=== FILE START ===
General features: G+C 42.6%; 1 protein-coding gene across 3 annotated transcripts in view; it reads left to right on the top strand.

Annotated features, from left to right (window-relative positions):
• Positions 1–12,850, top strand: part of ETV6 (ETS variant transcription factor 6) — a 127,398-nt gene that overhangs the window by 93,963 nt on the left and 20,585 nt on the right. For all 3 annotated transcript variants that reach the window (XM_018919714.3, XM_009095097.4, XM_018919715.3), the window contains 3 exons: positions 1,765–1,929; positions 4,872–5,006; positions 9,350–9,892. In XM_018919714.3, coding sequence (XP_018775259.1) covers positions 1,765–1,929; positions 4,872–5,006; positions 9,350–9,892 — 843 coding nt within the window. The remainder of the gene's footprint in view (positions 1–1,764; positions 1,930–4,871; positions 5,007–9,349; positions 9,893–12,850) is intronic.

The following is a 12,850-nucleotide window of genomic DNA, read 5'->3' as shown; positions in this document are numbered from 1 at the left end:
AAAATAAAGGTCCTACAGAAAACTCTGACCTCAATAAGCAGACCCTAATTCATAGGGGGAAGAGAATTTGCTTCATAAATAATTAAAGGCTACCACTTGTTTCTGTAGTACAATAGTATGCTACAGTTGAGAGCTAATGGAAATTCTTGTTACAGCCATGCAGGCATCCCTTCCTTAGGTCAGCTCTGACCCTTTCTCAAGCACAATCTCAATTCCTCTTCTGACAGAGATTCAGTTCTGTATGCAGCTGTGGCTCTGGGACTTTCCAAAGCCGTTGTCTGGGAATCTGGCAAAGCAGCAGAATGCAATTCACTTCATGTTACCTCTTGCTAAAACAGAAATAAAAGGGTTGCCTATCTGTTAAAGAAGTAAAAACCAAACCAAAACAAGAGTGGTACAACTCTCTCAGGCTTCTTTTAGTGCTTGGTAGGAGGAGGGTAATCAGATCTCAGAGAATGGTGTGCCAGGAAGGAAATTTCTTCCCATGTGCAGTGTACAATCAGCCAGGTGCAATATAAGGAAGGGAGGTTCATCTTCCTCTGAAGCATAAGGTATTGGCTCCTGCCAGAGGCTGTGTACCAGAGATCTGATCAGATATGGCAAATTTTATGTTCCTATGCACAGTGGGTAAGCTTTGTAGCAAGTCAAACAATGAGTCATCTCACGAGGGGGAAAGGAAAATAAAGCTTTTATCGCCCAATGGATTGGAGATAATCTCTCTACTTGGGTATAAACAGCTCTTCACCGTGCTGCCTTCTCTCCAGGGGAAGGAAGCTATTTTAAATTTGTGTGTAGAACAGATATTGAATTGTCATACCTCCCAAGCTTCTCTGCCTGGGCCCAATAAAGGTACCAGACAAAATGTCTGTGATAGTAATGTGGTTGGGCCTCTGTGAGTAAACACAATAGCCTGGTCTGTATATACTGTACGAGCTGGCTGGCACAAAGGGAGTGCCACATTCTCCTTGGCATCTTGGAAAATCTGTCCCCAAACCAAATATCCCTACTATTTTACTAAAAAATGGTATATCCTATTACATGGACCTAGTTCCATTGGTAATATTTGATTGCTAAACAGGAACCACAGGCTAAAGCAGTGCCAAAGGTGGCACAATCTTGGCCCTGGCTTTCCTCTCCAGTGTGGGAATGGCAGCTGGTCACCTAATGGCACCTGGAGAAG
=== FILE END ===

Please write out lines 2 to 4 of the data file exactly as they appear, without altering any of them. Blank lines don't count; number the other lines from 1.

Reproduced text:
Annotated features, from left to right (window-relative positions):
• Positions 1–12,850, top strand: part of ETV6 (ETS variant transcription factor 6) — a 127,398-nt gene that overhangs the window by 93,963 nt on the left and 20,585 nt on the right. For all 3 annotated transcript variants that reach the window (XM_018919714.3, XM_009095097.4, XM_018919715.3), the window contains 3 exons: positions 1,765–1,929; positions 4,872–5,006; positions 9,350–9,892. In XM_018919714.3, coding sequence (XP_018775259.1) covers positions 1,765–1,929; positions 4,872–5,006; positions 9,350–9,892 — 843 coding nt within the window. The remainder of the gene's footprint in view (positions 1–1,764; positions 1,930–4,871; positions 5,007–9,349; positions 9,893–12,850) is intronic.

The following is a 12,850-nucleotide window of genomic DNA, read 5'->3' as shown; positions in this document are numbered from 1 at the left end: